Thursday 29 August 2013

Review: Michael Mattice – Comin’ Home

Michael Mattice – Comin’ Home (Independent)
Michael Mattice’s early musical interests were classical and jazz. He began his musical journey aged eight, studying flute and piano, before joining various youth orchestras and jazz bands - eventually graduating from Berklee College of Music in Boston, MA. Outside of school and college he played in local bands, co-founding the progressive-metal band Yantra and finding plentiful work as a professional session guitarist.

“Comin’ Home” is Mattice’s debut collection, and it’s a beautifully evocative mix of ‘70s Americana and old blues with a contemporary alternative vibe, which embraces a post-grunge slacker groove and soul-baring, anti-folk lyricism. His musicianship is exemplary throughout; not showy or overcooked, but simply effective and appropriate to both his songs and the moods they set.

Highlights come thick and fast. Opener “Back to You” arrives on perfectly formed acoustic guitars with Mattice’s voice ringing out true and clear. “Windowpane” is the single and its gentle tone and heartfelt words deserve a little radio play. “The Price” taps into the Nick Drake / John Martyn tradition, and on “Train Hoppin'” he usurps a pack of Robert Johnson’s hellhounds, and compresses the mix in what sounds like pre-war shellac.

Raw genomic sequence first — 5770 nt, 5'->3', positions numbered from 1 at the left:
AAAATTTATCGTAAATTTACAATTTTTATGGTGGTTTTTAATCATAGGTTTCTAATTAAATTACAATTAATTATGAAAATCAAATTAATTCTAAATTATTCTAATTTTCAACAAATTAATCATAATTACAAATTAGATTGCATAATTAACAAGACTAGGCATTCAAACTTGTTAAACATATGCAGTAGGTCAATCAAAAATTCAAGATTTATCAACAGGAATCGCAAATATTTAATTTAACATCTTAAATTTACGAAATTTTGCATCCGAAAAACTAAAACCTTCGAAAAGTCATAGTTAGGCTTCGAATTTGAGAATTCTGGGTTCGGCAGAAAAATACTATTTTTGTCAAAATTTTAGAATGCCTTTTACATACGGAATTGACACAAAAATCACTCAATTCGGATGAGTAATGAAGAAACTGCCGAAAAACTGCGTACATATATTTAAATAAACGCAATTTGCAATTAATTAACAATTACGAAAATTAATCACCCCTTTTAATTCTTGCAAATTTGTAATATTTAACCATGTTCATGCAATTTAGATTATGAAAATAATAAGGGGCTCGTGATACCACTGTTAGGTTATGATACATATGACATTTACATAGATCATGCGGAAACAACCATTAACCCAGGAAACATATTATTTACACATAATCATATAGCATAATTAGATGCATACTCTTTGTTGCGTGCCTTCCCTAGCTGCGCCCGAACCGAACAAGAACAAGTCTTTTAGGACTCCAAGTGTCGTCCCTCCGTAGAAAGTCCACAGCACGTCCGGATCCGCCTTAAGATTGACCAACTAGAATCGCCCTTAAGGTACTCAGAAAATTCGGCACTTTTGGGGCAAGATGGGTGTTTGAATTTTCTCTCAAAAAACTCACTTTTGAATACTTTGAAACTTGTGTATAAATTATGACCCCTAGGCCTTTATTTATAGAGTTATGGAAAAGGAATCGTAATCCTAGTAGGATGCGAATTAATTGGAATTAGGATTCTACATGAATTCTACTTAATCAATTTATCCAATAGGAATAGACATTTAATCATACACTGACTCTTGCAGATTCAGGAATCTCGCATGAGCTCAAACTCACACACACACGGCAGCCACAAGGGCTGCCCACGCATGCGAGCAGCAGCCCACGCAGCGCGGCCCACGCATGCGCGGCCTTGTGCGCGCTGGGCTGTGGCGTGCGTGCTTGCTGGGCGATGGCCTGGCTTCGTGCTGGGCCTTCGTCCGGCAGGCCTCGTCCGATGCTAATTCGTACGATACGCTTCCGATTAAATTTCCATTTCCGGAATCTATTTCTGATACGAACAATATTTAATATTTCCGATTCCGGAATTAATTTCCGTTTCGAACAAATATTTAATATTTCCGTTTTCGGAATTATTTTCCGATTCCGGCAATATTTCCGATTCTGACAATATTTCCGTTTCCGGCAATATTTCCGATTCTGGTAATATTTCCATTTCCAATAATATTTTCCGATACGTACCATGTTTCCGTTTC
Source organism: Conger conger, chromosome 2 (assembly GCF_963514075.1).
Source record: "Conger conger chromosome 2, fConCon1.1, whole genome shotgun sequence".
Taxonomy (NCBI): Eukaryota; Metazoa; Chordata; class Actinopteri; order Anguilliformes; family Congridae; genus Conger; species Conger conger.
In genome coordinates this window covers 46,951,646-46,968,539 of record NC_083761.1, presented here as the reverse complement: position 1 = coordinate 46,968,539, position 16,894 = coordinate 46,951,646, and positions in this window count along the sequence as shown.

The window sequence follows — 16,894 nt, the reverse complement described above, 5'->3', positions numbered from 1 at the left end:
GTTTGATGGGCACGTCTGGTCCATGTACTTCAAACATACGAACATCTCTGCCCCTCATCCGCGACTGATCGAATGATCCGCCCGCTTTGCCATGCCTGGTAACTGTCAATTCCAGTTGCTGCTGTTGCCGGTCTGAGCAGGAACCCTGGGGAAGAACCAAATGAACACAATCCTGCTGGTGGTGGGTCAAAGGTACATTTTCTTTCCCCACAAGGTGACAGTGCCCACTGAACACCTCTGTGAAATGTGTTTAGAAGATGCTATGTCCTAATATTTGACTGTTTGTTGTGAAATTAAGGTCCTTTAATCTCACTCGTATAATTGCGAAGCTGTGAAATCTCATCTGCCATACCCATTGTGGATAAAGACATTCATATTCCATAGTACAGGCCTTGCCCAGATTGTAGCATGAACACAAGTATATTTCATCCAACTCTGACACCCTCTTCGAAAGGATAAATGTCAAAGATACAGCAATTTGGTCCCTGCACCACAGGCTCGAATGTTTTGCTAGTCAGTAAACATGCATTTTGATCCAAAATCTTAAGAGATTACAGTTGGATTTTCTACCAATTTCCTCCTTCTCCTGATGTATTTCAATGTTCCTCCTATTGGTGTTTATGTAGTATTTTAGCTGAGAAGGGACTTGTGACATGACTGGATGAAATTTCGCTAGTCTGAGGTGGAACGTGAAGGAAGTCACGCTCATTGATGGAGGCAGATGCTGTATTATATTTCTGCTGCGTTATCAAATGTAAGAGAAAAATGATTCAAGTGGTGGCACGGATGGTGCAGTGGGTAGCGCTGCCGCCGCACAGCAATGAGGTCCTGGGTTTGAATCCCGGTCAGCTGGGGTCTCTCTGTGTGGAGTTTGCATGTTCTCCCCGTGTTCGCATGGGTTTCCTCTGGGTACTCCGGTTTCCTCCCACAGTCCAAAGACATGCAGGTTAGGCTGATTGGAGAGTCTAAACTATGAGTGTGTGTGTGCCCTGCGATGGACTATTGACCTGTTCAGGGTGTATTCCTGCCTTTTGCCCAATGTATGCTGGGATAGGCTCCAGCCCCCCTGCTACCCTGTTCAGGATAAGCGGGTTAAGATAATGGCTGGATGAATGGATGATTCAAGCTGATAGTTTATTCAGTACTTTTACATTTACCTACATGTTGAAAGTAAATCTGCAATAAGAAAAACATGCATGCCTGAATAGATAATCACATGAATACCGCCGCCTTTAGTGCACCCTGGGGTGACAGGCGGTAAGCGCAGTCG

The upbeat “Lonesome Man” brings to mind the Pentangle guitarists Bert Jansch and John Renbourn, and on “Led to Gold” its different names like Lou Barlow and even Pavement that register. Throughout the album Mattice’s musical vision remains focused and intact. He’s a distinctive vocalist and a writer with plenty to say, and I hope we don’t have to wait to long to hear more.
Phil S.

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